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Have you made the decision?

Have you thought about the opportunity to help others through organ and tissue donation?

Well we were all challenged to do just that by Alana Cresswell and David Clune of DonateLife.  This is the public face of the Australian Government Organ and Tissue Authority.

Organ and tissue transplantation is no longer experimental - our Australian surgeons are increadibly skilled.  Age is not necessarily a barrier to organ and tissue donations up to the age of 90 years, though it is a factor in the assessment of the viability of potential organs and tissues.

Transplantation is life changing - sad for some and joyous for others. Even in sadness there is the joy that comes from having done something good for others.

The key is the conversation that you have with your family now while you are alive.  You can prepare the way by registering to be an organ donor.  You can do that here - https://donatelife.gov.au/register-donor-today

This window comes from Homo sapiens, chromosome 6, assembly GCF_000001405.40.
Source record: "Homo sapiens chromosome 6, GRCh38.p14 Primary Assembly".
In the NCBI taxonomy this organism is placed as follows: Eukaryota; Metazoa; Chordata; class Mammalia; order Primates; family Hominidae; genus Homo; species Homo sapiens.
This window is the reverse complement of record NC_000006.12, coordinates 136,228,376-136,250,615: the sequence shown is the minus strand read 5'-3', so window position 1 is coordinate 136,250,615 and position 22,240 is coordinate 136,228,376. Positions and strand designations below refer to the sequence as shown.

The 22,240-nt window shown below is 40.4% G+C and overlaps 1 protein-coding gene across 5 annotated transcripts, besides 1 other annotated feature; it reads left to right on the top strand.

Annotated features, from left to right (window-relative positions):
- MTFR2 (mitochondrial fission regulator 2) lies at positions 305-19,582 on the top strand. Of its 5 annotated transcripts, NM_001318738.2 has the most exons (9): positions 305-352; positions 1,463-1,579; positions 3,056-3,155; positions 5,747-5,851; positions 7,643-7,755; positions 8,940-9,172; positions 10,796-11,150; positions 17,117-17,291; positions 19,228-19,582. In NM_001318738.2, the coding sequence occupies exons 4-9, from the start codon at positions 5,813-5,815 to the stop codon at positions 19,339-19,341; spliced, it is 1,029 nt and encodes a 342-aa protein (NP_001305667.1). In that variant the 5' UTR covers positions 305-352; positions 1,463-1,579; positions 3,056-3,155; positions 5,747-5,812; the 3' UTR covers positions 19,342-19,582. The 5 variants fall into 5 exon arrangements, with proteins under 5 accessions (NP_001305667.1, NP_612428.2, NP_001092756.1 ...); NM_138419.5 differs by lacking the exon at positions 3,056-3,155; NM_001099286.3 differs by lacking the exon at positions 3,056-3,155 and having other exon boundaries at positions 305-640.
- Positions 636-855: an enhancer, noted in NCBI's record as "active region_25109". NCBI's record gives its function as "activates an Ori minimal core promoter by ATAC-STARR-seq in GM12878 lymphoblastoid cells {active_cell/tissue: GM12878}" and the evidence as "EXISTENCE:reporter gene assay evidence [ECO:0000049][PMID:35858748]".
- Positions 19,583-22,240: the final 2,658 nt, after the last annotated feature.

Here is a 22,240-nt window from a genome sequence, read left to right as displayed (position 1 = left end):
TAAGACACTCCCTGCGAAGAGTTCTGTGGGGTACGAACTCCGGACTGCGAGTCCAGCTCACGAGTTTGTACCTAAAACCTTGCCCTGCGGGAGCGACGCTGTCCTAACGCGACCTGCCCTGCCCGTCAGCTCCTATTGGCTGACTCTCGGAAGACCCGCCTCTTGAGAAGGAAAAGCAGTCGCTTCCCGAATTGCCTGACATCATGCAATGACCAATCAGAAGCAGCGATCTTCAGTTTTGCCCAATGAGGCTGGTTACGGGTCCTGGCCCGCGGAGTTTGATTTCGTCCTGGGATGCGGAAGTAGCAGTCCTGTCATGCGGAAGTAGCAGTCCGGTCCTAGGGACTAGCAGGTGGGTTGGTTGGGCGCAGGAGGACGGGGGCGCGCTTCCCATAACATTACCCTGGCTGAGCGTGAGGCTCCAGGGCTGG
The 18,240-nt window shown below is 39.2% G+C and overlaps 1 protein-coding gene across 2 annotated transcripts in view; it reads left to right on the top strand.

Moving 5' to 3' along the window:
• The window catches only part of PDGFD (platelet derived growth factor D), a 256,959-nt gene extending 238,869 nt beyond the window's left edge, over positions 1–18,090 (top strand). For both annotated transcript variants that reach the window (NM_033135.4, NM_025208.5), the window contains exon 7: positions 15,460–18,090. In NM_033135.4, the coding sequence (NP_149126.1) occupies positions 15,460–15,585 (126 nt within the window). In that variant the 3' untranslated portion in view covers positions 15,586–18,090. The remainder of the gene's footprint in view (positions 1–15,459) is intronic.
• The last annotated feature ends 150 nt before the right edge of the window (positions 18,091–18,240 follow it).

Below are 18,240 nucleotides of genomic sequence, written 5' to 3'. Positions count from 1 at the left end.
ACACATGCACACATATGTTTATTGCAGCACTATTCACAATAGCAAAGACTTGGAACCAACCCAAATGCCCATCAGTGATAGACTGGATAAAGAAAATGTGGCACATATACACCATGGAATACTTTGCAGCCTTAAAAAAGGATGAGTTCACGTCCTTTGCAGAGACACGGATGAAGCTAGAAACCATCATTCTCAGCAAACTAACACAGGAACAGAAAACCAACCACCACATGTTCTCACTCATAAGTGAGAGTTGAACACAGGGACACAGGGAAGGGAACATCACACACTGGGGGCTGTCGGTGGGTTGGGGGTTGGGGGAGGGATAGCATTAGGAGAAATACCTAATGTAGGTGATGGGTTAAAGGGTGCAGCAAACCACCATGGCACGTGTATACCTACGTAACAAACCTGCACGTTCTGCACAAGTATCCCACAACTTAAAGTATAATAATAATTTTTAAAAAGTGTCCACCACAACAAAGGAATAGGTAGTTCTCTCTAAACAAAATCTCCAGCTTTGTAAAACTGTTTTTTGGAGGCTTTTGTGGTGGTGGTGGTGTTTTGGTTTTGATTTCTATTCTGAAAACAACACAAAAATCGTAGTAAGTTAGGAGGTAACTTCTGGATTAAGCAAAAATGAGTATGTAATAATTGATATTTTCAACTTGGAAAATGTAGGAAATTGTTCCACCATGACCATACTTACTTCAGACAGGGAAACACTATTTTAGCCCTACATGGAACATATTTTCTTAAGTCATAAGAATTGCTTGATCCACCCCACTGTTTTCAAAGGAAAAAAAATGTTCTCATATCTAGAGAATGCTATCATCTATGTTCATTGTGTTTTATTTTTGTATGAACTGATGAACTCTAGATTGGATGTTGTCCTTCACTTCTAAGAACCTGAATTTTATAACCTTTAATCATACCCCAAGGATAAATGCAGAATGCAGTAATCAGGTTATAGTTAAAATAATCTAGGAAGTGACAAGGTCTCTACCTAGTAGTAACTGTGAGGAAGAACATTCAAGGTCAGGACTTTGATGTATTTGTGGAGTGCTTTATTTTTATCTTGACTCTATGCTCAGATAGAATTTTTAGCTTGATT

You need to prepare the way by having an all important conversation with your family. And here's why:

It is vitally important that you share your wishes with your loved ones, and that you know what their wishes are to. In Australia, and only at the end of life, family members are always asked to confirm the donation decision. Nine in ten families will confirm the donation decision when they know that their loved one is a registered organ donor.

This is a personal decision for each individual, but one that can do so much for others. Check out the opportunity today and make your decision.